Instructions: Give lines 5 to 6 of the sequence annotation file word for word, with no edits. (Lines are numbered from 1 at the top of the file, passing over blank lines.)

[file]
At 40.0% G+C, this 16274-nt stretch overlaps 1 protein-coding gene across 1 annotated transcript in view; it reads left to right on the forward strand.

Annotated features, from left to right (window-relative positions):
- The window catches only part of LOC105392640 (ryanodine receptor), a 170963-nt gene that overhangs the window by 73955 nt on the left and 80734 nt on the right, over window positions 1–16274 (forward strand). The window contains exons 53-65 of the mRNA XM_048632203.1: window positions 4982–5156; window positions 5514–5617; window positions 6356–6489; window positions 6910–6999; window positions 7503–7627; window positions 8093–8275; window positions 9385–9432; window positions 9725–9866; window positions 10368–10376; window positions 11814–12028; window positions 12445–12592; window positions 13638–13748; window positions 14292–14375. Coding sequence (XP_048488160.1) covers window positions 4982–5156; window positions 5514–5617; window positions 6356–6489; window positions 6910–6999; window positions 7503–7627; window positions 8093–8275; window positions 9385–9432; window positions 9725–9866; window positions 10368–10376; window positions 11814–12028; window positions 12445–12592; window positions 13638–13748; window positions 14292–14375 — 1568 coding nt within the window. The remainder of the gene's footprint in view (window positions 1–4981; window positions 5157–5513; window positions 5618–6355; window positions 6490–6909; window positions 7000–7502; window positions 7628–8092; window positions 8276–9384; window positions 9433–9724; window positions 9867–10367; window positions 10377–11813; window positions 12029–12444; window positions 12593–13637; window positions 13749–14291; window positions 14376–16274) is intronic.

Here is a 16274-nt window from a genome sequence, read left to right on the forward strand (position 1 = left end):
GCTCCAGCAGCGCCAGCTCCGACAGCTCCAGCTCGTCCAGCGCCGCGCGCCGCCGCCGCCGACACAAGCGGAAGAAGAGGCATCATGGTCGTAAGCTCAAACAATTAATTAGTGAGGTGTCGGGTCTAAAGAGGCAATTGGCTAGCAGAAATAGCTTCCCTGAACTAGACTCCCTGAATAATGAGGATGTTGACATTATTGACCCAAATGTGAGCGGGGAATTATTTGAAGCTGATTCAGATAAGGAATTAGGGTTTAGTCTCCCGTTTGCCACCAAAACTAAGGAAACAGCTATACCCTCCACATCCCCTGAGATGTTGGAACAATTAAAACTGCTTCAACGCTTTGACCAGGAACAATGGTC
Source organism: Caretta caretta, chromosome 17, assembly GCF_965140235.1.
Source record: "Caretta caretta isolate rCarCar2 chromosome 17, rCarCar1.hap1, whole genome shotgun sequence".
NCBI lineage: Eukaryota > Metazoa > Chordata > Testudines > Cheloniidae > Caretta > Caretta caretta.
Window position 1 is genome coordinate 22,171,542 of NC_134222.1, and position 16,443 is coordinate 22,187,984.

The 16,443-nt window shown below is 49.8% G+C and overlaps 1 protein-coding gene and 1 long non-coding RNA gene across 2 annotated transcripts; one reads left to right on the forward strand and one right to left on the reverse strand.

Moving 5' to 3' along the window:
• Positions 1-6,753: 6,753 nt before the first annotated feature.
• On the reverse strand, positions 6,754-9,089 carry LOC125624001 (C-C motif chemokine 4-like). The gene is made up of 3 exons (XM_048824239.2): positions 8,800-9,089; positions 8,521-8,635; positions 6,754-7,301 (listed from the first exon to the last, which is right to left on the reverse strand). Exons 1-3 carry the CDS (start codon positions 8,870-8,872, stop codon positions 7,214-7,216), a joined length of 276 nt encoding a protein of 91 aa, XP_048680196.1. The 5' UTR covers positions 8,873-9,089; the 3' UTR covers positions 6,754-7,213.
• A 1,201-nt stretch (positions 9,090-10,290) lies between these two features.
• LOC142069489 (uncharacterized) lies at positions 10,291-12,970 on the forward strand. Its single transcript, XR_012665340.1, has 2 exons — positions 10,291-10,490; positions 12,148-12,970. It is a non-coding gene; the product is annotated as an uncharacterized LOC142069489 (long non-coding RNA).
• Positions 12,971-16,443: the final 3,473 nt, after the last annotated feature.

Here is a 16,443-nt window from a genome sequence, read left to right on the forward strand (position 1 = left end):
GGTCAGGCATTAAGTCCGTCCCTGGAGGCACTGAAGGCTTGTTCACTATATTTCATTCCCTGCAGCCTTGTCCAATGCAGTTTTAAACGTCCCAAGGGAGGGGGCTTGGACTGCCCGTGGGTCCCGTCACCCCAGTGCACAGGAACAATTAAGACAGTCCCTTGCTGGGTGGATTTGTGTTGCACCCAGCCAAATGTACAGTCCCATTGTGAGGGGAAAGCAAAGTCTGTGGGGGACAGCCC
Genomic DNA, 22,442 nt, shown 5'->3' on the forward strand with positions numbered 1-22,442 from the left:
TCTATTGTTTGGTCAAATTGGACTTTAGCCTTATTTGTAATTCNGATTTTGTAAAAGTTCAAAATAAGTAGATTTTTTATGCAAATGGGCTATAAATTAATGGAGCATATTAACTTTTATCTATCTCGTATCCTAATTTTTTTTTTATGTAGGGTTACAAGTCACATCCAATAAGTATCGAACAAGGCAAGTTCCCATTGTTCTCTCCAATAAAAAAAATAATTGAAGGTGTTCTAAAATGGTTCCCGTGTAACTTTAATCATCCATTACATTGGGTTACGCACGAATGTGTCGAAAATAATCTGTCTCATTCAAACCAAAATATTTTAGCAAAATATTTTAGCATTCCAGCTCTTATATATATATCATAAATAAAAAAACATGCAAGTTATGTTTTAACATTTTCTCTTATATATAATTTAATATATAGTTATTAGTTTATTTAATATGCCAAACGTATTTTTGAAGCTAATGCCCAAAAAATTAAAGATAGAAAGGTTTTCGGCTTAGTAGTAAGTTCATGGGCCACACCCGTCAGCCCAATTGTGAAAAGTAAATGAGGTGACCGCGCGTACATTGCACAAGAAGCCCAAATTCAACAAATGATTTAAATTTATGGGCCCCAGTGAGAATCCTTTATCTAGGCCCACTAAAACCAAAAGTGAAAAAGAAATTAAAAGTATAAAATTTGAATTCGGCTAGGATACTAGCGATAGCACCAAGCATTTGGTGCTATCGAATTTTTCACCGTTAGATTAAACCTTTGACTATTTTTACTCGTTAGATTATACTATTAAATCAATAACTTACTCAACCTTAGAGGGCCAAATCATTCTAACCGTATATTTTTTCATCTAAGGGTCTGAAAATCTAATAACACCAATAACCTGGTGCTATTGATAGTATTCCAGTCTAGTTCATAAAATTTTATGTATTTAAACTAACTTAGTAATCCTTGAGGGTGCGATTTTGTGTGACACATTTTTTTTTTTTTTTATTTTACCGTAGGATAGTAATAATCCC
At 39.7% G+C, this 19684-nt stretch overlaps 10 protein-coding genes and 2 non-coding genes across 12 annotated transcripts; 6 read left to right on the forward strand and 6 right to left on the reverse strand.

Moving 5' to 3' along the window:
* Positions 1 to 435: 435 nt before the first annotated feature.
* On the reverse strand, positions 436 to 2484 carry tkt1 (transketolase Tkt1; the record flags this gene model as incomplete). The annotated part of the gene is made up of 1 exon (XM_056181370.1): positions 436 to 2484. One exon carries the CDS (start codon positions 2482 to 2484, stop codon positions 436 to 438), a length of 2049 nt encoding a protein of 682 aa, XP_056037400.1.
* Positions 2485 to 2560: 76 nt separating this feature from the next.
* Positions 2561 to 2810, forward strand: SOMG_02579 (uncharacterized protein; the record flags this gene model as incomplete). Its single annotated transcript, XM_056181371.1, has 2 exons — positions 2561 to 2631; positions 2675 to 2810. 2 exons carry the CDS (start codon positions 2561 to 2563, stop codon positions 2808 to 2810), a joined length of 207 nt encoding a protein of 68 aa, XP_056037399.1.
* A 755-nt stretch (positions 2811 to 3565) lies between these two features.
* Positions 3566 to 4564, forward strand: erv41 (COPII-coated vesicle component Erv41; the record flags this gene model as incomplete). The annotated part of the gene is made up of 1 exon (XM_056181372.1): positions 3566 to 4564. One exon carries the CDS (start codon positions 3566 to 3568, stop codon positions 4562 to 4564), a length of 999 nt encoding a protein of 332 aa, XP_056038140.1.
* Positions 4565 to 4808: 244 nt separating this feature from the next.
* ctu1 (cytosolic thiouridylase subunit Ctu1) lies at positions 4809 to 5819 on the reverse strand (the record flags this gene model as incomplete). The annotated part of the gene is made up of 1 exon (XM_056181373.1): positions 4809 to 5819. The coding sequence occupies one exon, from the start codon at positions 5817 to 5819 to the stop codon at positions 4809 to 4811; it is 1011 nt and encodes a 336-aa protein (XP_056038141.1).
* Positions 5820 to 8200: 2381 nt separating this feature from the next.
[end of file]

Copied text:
GCTCCAGCAGCGCCAGCTCCGACAGCTCCAGCTCGTCCAGCGCCGCGCGCCGCCGCCGCCGACACAAGCGGAAGAAGAGGCATCATGGTCGTAAGCTCAAACAATTAATTAGTGAGGTGTCGGGTCTAAAGAGGCAATTGGCTAGCAGAAATAGCTTCCCTGAACTAGACTCCCTGAATAATGAGGATGTTGACATTATTGACCCAAATGTGAGCGGGGAATTATTTGAAGCTGATTCAGATAAGGAATTAGGGTTTAGTCTCCCGTTTGCCACCAAAACTAAGGAAACAGCTATACCCTCCACATCCCCTGAGATGTTGGAACAATTAAAACTGCTTCAACGCTTTGACCAGGAACAATGGTC
Source organism: Caretta caretta, chromosome 17, assembly GCF_965140235.1.